In his October 23, 2017 New York Times op-ed "Trumpal Infallibility," Paul Krugman attacks what he characterizes as Republican Party attitudes toward monetary policy. Paul fails to emphasize the many Republicans who have very sensible attitudes toward monetary policy, including my dissertation advisor Greg Mankiw and Ben Bernanke himself when Ben was still a Republican. Moreover there are many bloggers who seem fairly conservative who are very sensible on monetary policy. I am thinking here of the deeply perceptive Scott Sumner, whose party affiliation I don't know. Nevertheless, Paul is right about a key subset of Republican-Party-linked commentators on monetary policy:
... when the 2008 financial crisis struck, the Federal Reserve, led at the time by Ben Bernanke, took extraordinary action. It cut interest rates to zero and “printed money” on a huge scale — not literally, but it bought trillions of dollars’ worth of bonds by creating new bank reserves.
Many conservatives were aghast. TV pundits hyperventilated about hyperinflation, and even seemingly more respectable voices denounced the Fed’s actions. In 2010 a who’s who of conservative economists and pundits published an open letter warning that the Fed’s policies would cause inflation and “debase the dollar.”
But it never happened. In fact, the Fed’s preferred measure of inflation has consistently fallen short of its target of 2 percent a year. ...
An even bigger failure was the failure of this subset of commentators on monetary policy to admit their mistake:
Four years after that open letter to Bernanke, Bloomberg tracked down many of the signatories to ask what they had learned. None of them — not one — was even willing to admit having been wrong.
I think of Paul Krugman as someone who is below average in willingness to admit a mistake. Yet even Paul is much better at admitting mistakes than that. Here is Paul's declaration of his own willingness to admit mistakes:
Now, every economist makes bad forecasts now and then — if you don’t, you’re not taking enough risks. I’ve certainly made my share, including a bad market call on election night — which I retracted three days later, acknowledging that my political dismay had gotten the better of my analytical judgment. But I always try to face up to my mistakes and learn from them.
I hope I am someone willing to admit mistakes. I promise to try in my bio (see the link at the top of my blog) where I write of myself "Miles ... holds many strong opinions—open to revision in response to cogent arguments." Many of my more popular storified Twitter discussions that you can see here feature me admitting error, as do many of my blog posts, and even two of my Quartz columns:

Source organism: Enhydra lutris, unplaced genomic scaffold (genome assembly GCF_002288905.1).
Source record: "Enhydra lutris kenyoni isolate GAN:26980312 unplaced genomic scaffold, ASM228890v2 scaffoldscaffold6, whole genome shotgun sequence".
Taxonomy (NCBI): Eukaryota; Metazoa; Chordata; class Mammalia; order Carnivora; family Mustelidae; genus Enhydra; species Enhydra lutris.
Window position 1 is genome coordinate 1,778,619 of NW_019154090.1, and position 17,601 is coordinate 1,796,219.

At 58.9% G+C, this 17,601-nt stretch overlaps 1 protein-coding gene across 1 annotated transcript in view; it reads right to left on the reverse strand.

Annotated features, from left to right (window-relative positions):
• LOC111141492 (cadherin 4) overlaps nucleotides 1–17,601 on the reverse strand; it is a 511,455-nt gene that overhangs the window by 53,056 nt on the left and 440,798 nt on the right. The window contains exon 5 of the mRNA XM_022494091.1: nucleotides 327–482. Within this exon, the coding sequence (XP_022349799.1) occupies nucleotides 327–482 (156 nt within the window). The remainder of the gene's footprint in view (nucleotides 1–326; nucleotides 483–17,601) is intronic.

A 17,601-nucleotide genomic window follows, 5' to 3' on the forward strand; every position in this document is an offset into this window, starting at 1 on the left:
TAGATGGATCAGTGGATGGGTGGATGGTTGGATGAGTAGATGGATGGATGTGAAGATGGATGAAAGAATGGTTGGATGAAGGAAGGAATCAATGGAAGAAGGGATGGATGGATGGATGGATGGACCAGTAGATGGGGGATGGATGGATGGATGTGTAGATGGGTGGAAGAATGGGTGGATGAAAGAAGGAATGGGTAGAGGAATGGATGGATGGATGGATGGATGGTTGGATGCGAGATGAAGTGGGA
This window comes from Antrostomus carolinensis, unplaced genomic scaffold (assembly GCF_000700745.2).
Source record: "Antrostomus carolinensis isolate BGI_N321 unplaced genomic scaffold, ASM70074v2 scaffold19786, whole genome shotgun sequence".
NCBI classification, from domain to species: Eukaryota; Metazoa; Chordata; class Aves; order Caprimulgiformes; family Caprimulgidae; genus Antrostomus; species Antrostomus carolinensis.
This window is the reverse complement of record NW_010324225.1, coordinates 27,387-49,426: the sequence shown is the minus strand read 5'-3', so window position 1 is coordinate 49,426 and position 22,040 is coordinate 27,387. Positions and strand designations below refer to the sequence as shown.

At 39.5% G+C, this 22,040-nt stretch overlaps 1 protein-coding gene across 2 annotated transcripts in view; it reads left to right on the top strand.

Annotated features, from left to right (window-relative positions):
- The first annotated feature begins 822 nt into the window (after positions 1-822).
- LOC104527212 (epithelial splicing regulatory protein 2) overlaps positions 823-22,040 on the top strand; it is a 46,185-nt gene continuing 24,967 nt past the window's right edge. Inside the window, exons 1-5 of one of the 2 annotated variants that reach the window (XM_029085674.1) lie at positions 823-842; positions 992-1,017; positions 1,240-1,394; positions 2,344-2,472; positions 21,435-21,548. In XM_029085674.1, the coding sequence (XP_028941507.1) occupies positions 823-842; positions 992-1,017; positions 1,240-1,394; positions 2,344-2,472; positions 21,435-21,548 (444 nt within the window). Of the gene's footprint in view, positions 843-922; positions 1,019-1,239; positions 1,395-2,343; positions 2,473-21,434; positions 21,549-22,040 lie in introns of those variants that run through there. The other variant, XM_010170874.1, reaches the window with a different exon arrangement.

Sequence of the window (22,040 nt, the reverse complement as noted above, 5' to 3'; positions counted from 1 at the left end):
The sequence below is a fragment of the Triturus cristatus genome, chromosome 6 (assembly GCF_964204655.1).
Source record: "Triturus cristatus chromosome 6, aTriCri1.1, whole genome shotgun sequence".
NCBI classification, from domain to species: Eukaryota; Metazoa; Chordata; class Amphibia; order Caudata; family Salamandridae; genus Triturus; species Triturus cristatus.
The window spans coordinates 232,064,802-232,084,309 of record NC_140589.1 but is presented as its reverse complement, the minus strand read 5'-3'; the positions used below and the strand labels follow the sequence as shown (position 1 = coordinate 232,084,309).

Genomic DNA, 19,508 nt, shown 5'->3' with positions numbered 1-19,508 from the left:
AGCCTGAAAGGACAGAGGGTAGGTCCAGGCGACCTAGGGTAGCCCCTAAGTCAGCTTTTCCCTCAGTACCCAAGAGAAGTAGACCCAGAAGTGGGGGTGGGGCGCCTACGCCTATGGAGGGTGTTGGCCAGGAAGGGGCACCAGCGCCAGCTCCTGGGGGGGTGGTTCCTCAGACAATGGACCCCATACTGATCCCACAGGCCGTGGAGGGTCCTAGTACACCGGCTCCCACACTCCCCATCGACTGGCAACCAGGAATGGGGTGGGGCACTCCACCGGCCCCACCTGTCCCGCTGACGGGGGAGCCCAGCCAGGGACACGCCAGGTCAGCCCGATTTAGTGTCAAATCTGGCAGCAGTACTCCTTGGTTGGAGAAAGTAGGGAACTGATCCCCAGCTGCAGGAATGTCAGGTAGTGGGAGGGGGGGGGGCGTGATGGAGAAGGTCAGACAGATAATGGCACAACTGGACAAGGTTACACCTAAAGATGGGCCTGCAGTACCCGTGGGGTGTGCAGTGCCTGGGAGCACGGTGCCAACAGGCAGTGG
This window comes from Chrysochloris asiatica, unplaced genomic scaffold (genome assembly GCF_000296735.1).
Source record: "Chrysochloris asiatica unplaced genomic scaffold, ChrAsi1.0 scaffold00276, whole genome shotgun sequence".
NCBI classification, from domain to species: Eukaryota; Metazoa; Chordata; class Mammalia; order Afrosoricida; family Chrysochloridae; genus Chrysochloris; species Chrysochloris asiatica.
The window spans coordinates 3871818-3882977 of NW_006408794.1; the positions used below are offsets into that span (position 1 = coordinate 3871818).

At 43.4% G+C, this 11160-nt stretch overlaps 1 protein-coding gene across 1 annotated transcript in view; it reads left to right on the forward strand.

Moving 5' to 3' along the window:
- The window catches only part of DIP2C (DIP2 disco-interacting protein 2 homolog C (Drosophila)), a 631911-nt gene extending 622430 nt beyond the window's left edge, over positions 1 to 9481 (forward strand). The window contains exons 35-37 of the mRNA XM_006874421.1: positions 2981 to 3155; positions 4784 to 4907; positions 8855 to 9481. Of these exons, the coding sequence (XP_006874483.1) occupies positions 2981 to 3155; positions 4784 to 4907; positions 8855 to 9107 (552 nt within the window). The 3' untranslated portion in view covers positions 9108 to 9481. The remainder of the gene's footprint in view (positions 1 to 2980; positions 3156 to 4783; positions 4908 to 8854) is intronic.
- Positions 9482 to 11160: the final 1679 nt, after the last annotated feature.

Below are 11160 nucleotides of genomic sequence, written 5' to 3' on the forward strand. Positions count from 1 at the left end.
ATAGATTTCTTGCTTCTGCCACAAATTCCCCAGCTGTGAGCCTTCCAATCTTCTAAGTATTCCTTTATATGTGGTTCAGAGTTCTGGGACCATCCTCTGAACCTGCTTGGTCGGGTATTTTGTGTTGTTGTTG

Now, apply that test of willingness to admit mistakes to John Taylor, who is being considered as Chair of the Federal Reserve Board:
Since the financial crisis, however, he has repeatedly demanded that the Fed raise interest rates in line with a policy rule he devised a quarter-century ago. Failing to follow that rule was supposed to cause inflation, which it hasn’t — but seven years of being consistently wrong hasn’t inspired any rethinking on his part.
What it has inspired is a descent into increasingly strange reasons the Fed should raise rates despite low inflation. Easy money, he declared, was part of a conspiracy to “bail out fiscal policy,” that is, an effort to help President Barack Obama. Or maybe it was like the monetary equivalent of rent control, discouraging lending the way rent control discourages building apartments — a bizarre analysis that had colleagues scratching their heads.
I like John Taylor personally very much, and have had several positive interactions with him at conferences. These positive interactions came in the years after I posted "Contra John Taylor," which Paul Krugman links to from the phrase "scratching their heads" in the passage just above. I have always wondered whether John didn't realize that I had written a post disagreeing with him so strongly, or if he did realize it but was fine with that kind of vigorous intellectual debate. If the latter, that should be counted in John Taylor's favor. The bottom line is that I haven't quite figured John Taylor out. If he does get appointed as Chair of the Federal Reserve Board, we will all learn a lot more about him and his deepest beliefs about monetary policy.
Update: Lars Christensen adds this very interesting note on my Facebook page link to this post:
Lars Christensen Krugman also forgets how silly many leftists are in regard to monetary policy. In fact most self-declared US leftist economist post-2008 said monetary easing would not work. Krugman himself said that.
And Obama appointed hawks to Fed positions and since 2015 the Democrats Yellen and Fisher have argued for tighter monetary conditions despite the Fed continuing to undershoot its inflation target.
But obviously as usual Krugman lets party political come before economic analysis.
By the way Scott Sumner neither a Republican or a Democrats. He is a moderate (small l) libertarian. I think he voted for Hillary. But yes, he is traditionally seen on the right of US politics.
But Krugman should have the decency to acknowledge that the group of economists who consistently since 2008-9 has argued for monetary easing in the US have been market monetarists. And most of us a (mostly non-partisan) classical liberal/libertarians or conservatives.
Lars's note and Brad Delong's comment in response spilled over into an interesting debate on Twitter that I have storified as "Responses to the Great Recession."